Willful Acts Coverage Update
County of Sacramento v. Everest Nat'l Ins. Co.
No. 22-15250, 2023 WL 1960675 (9th Cir. Feb. 13, 2023)
The U.S. Court of Appeals for the Ninth Circuit affirmed the decision of the U.S. District Court for the Eastern District of California, finding that an insured was barred by a California statute from seeking indemnity from an insurer for liability arising from willful acts of discrimination.
The sheriff’s department of Sacramento County was named in a lawsuit by police officers in November 2010, which alleged that the department retaliated against them after they had made complaints about discrimination, in violation of California’s Fair Employment and Housing Act (FEHA).
Sacramento County (county) stepped in as the ultimate employer of individual defendants named in the case. The county sought coverage from Everest National Insurance Company (Everest). Everest defended the county in the lawsuit under a reservation of rights. Following a verdict in the plaintiff police officers’ favor, Everest withdrew its defense of the county on the basis of California Insurance Code Section 533, which provides that “[a]n insurer is not liable for a loss caused by the willful act of the insured; but he is not exonerated by the negligence of the insured, or of the insured's agents or others.”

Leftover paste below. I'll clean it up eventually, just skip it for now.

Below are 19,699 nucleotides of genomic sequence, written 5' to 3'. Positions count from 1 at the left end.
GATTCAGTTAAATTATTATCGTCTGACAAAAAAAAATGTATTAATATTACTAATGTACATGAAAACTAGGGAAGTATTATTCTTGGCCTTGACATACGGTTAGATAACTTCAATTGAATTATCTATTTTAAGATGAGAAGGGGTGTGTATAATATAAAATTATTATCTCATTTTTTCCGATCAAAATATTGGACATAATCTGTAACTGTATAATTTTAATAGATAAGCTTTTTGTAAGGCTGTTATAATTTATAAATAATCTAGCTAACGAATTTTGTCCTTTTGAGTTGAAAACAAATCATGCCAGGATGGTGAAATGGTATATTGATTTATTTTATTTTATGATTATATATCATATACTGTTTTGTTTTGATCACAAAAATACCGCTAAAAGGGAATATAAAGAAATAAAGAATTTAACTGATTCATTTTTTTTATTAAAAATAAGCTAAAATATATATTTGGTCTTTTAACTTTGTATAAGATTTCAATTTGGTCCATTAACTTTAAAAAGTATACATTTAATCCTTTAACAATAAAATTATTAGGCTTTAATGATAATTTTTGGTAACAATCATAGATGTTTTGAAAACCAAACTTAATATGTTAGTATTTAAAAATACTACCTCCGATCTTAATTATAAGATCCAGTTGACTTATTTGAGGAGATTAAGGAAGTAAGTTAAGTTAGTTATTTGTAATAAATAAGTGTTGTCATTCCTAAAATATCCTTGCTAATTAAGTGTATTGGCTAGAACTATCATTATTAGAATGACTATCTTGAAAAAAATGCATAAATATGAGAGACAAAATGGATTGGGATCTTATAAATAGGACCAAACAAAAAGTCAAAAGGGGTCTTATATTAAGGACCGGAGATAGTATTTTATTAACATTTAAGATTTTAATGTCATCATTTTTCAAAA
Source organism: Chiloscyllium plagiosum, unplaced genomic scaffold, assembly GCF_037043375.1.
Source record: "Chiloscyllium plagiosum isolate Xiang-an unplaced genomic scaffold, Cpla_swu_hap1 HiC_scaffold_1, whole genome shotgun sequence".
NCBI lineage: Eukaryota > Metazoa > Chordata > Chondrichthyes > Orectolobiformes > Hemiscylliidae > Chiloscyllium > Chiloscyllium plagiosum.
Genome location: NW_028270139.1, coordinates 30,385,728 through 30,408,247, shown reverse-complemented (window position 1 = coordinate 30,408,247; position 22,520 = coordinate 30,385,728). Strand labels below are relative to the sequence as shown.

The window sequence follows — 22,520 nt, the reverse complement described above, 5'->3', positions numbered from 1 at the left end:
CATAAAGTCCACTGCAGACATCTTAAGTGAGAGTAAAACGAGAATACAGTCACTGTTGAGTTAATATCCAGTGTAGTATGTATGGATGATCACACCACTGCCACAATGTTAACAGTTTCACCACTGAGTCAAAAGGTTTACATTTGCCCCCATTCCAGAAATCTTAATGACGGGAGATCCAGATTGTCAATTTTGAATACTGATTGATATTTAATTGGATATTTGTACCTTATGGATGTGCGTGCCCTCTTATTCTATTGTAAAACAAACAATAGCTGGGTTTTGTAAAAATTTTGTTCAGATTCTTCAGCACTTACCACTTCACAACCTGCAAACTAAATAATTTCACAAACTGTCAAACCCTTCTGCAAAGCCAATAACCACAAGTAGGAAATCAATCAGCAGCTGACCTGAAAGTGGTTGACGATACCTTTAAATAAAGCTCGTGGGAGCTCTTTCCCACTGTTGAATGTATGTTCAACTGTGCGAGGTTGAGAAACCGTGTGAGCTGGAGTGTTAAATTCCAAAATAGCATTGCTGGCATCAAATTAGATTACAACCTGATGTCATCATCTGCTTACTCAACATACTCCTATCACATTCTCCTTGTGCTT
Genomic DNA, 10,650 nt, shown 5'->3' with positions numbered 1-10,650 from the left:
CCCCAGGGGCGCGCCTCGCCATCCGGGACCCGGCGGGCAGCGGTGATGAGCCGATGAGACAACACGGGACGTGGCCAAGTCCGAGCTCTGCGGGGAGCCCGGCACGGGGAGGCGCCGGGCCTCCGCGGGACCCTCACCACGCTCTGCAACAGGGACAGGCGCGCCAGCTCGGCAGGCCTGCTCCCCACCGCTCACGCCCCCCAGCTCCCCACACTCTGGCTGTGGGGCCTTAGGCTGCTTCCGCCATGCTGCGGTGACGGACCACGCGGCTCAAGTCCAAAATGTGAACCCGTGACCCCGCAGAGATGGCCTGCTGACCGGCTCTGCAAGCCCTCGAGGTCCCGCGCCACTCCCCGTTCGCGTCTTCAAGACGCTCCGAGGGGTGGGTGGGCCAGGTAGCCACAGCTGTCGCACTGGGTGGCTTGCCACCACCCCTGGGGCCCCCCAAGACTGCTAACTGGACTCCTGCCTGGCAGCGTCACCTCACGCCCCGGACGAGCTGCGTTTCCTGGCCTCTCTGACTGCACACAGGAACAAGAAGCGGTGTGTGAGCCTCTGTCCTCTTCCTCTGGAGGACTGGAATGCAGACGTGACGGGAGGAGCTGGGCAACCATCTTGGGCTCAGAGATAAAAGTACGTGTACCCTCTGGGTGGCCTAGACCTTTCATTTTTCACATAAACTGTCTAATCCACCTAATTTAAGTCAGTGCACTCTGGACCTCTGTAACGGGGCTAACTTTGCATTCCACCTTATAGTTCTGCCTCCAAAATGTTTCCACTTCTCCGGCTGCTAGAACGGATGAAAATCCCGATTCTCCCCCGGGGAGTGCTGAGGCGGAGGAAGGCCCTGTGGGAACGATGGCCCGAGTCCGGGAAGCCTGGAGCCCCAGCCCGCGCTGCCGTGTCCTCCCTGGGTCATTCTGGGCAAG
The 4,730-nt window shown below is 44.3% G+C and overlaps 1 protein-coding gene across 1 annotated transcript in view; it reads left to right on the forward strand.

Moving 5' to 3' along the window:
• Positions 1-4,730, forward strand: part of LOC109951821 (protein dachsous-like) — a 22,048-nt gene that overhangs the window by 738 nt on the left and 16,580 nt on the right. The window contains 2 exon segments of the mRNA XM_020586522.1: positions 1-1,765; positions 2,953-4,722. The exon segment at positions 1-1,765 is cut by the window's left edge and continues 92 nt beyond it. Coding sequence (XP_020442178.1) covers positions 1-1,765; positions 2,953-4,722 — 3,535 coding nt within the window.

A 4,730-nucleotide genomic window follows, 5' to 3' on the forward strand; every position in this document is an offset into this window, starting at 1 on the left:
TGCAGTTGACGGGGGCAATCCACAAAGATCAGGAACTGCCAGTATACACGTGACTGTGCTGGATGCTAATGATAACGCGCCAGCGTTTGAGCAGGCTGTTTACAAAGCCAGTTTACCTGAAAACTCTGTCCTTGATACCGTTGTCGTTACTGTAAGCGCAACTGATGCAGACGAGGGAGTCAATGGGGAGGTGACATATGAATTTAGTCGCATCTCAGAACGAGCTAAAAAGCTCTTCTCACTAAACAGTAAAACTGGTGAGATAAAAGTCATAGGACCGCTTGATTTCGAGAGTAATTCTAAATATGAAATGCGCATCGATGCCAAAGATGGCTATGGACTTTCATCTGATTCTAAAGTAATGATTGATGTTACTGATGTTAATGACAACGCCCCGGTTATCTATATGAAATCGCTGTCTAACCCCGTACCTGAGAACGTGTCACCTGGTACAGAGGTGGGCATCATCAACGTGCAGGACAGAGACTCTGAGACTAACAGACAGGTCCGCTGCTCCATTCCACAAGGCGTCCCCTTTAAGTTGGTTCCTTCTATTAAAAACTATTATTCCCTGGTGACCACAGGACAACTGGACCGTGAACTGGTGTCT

The county commenced a lawsuit against Everest alleging breach of contract and bad faith. Everest moved for summary judgment on the basis that coverage was barred under Section 533, which motion the trial court granted.
The appellate court affirmed summary judgment to Everest, finding that Section 533 was a legislatively created exclusion prohibiting coverage for willful acts that is read into all liability policies. Because the county was found directly liable for discrimination under FEHA, which imposes direct liability on employers, there was no duty to indemnify the county for the verdict in the underlying case.
The appellate court rejected the county’s argument that Section 533 did not apply because the county was vicariously liable for its employees’ conduct. There was no evidence that the county’s liability was based on vicarious liability for its employees’ conduct in either the jury instructions or the verdict form; rather, the county was found directly liable for violations of FEHA. The appellate court concluded, “the district court properly granted summary judgment in favor of Everest because California Insurance Code § 533 barred indemnity of the retaliation claims.” The appellate court also rejected the county’s request to certify the question to the California Supreme Court.